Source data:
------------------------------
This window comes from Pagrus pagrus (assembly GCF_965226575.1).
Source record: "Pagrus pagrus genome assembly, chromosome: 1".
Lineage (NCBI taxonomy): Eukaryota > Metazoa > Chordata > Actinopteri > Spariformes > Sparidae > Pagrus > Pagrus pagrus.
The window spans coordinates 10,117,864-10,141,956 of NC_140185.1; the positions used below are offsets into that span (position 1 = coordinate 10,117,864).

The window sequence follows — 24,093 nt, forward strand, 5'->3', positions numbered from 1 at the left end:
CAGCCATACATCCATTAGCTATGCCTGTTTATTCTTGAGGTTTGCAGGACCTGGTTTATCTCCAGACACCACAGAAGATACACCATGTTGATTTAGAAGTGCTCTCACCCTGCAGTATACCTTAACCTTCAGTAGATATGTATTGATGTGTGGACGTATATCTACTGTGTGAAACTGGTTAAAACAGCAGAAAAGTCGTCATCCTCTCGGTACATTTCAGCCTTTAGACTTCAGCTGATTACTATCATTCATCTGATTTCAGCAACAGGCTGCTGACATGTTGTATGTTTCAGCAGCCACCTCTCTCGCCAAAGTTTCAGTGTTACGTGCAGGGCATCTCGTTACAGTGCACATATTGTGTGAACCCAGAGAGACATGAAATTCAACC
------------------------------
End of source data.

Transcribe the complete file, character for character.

This window comes from Pagrus pagrus (assembly GCF_965226575.1).
Source record: "Pagrus pagrus genome assembly, chromosome: 1".
Lineage (NCBI taxonomy): Eukaryota > Metazoa > Chordata > Actinopteri > Spariformes > Sparidae > Pagrus > Pagrus pagrus.
The window spans coordinates 10,117,864-10,141,956 of NC_140185.1; the positions used below are offsets into that span (position 1 = coordinate 10,117,864).

The window sequence follows — 24,093 nt, forward strand, 5'->3', positions numbered from 1 at the left end:
CAGCCATACATCCATTAGCTATGCCTGTTTATTCTTGAGGTTTGCAGGACCTGGTTTATCTCCAGACACCACAGAAGATACACCATGTTGATTTAGAAGTGCTCTCACCCTGCAGTATACCTTAACCTTCAGTAGATATGTATTGATGTGTGGACGTATATCTACTGTGTGAAACTGGTTAAAACAGCAGAAAAGTCGTCATCCTCTCGGTACATTTCAGCCTTTAGACTTCAGCTGATTACTATCATTCATCTGATTTCAGCAACAGGCTGCTGACATGTTGTATGTTTCAGCAGCCACCTCTCTCGCCAAAGTTTCAGTGTTACGTGCAGGGCATCTCGTTACAGTGCACATATTGTGTGAACCCAGAGAGACATGAAATTCAACC